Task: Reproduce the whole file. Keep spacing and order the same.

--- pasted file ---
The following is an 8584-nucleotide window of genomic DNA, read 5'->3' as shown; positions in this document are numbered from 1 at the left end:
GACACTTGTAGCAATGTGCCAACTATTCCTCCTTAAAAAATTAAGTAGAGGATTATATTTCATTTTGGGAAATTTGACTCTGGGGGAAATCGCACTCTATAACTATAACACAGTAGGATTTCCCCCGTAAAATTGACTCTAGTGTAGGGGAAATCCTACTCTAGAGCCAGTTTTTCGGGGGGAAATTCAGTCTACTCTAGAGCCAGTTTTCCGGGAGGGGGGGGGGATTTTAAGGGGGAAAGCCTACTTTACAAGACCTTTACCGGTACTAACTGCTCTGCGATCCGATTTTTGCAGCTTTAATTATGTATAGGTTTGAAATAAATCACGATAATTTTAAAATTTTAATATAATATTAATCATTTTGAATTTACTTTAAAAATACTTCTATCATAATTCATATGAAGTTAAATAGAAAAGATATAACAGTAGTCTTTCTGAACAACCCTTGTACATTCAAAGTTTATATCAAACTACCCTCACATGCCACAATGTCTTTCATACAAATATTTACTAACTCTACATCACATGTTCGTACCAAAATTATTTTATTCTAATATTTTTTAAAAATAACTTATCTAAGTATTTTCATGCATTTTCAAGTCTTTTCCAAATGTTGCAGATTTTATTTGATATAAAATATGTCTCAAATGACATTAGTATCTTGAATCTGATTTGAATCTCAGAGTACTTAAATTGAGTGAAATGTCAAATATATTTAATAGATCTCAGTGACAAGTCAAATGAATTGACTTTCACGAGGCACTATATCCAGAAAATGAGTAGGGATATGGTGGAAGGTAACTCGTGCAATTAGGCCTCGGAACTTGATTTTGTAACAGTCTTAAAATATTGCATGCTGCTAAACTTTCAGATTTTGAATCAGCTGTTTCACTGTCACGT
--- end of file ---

The following is an 8584-nucleotide window of genomic DNA, read 5'->3' as shown; positions in this document are numbered from 1 at the left end:
GACACTTGTAGCAATGTGCCAACTATTCCTCCTTAAAAAATTAAGTAGAGGATTATATTTCATTTTGGGAAATTTGACTCTGGGGGAAATCGCACTCTATAACTATAACACAGTAGGATTTCCCCCGTAAAATTGACTCTAGTGTAGGGGAAATCCTACTCTAGAGCCAGTTTTTCGGGGGGAAATTCAGTCTACTCTAGAGCCAGTTTTCCGGGAGGGGGGGGGGATTTTAAGGGGGAAAGCCTACTTTACAAGACCTTTACCGGTACTAACTGCTCTGCGATCCGATTTTTGCAGCTTTAATTATGTATAGGTTTGAAATAAATCACGATAATTTTAAAATTTTAATATAATATTAATCATTTTGAATTTACTTTAAAAATACTTCTATCATAATTCATATGAAGTTAAATAGAAAAGATATAACAGTAGTCTTTCTGAACAACCCTTGTACATTCAAAGTTTATATCAAACTACCCTCACATGCCACAATGTCTTTCATACAAATATTTACTAACTCTACATCACATGTTCGTACCAAAATTATTTTATTCTAATATTTTTTAAAAATAACTTATCTAAGTATTTTCATGCATTTTCAAGTCTTTTCCAAATGTTGCAGATTTTATTTGATATAAAATATGTCTCAAATGACATTAGTATCTTGAATCTGATTTGAATCTCAGAGTACTTAAATTGAGTGAAATGTCAAATATATTTAATAGATCTCAGTGACAAGTCAAATGAATTGACTTTCACGAGGCACTATATCCAGAAAATGAGTAGGGATATGGTGGAAGGTAACTCGTGCAATTAGGCCTCGGAACTTGATTTTGTAACAGTCTTAAAATATTGCATGCTGCTAAACTTTCAGATTTTGAATCAGCTGTTTCACTGTCACGT